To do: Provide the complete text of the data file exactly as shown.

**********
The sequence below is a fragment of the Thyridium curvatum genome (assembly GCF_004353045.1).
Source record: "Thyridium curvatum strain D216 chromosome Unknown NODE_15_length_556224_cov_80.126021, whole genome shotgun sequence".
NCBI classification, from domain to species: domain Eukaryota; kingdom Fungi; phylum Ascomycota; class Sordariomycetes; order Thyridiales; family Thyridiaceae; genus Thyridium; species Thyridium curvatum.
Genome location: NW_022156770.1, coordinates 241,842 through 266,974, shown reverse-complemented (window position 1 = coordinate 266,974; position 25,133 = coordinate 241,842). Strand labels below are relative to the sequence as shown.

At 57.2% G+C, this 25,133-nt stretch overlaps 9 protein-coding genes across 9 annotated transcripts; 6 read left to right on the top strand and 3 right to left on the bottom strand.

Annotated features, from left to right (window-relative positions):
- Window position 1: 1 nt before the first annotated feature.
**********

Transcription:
The sequence below is a fragment of the Thyridium curvatum genome (assembly GCF_004353045.1).
Source record: "Thyridium curvatum strain D216 chromosome Unknown NODE_15_length_556224_cov_80.126021, whole genome shotgun sequence".
NCBI classification, from domain to species: domain Eukaryota; kingdom Fungi; phylum Ascomycota; class Sordariomycetes; order Thyridiales; family Thyridiaceae; genus Thyridium; species Thyridium curvatum.
Genome location: NW_022156770.1, coordinates 241,842 through 266,974, shown reverse-complemented (window position 1 = coordinate 266,974; position 25,133 = coordinate 241,842). Strand labels below are relative to the sequence as shown.

At 57.2% G+C, this 25,133-nt stretch overlaps 9 protein-coding genes across 9 annotated transcripts; 6 read left to right on the top strand and 3 right to left on the bottom strand.

Annotated features, from left to right (window-relative positions):
- Window position 1: 1 nt before the first annotated feature.